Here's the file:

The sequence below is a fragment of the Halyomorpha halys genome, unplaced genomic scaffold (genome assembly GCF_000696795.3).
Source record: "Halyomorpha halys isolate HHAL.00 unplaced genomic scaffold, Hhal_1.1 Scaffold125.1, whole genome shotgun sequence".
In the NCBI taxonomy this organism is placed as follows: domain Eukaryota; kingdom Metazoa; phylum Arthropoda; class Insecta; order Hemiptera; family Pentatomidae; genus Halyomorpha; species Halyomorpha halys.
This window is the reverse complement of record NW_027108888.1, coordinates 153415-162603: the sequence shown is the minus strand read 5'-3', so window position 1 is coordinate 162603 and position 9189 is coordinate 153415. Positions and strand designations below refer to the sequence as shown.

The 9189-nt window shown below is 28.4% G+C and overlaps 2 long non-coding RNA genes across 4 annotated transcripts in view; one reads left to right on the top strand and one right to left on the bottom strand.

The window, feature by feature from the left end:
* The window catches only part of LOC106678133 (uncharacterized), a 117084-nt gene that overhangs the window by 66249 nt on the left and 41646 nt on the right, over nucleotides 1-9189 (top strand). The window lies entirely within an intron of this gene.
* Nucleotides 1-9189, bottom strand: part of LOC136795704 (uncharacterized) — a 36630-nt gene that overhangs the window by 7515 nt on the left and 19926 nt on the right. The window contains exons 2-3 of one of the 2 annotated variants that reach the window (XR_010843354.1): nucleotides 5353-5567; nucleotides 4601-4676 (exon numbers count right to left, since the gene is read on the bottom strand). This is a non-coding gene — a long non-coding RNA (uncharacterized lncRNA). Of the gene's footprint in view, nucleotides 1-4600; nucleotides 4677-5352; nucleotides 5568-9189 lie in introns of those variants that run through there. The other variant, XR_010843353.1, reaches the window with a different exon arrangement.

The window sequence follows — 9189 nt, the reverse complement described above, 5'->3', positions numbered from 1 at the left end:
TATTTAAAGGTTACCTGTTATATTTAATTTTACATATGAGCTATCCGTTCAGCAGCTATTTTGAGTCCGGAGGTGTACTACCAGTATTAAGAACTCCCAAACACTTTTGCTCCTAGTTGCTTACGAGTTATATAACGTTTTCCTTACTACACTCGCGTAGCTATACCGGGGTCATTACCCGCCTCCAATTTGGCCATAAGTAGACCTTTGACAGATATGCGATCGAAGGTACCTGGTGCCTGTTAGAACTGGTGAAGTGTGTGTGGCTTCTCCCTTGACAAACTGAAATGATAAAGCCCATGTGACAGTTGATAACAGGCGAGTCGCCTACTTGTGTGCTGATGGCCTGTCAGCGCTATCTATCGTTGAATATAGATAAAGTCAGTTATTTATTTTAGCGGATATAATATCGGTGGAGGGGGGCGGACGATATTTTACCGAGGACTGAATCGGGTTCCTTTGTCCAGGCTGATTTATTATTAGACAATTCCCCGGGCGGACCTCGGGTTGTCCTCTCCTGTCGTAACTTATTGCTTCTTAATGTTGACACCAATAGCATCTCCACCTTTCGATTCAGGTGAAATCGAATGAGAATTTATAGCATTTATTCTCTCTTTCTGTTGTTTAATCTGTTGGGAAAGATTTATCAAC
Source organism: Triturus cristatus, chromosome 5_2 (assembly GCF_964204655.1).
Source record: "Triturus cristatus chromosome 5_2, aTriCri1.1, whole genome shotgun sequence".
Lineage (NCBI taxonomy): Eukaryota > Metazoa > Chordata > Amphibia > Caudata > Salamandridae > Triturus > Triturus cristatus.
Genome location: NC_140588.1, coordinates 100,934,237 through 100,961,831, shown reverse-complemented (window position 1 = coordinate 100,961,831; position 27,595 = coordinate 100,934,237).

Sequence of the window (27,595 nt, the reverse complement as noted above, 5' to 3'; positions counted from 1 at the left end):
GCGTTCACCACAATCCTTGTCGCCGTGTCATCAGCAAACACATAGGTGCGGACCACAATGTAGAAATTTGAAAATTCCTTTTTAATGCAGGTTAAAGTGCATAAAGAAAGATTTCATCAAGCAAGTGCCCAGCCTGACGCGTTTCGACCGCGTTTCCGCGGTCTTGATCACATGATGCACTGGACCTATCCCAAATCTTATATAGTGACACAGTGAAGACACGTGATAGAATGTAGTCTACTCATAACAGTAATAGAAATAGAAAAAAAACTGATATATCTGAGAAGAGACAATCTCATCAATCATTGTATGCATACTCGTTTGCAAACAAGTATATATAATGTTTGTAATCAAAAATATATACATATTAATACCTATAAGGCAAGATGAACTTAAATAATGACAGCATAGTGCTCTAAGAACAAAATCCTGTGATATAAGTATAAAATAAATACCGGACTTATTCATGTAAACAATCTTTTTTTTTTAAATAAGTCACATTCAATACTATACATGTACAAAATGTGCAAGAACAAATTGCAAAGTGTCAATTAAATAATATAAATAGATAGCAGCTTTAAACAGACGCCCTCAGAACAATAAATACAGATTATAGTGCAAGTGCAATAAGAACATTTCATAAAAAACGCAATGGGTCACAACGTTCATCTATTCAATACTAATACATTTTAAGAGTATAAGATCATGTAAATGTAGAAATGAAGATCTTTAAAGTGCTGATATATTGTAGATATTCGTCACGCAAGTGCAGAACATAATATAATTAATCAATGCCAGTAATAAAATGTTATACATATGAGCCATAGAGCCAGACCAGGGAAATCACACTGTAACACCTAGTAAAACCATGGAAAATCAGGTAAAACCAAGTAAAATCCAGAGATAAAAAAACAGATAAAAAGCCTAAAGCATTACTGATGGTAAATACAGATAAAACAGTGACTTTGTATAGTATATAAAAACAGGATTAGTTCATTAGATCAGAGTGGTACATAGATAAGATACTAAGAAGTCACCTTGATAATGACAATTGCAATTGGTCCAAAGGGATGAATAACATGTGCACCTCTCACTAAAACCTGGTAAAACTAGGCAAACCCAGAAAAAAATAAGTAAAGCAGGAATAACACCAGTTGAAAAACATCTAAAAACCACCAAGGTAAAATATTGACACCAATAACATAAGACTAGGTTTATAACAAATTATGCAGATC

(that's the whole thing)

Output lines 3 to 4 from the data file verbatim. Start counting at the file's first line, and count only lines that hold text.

In the NCBI taxonomy this organism is placed as follows: domain Eukaryota; kingdom Metazoa; phylum Arthropoda; class Insecta; order Hemiptera; family Pentatomidae; genus Halyomorpha; species Halyomorpha halys.
This window is the reverse complement of record NW_027108888.1, coordinates 153415-162603: the sequence shown is the minus strand read 5'-3', so window position 1 is coordinate 162603 and position 9189 is coordinate 153415. Positions and strand designations below refer to the sequence as shown.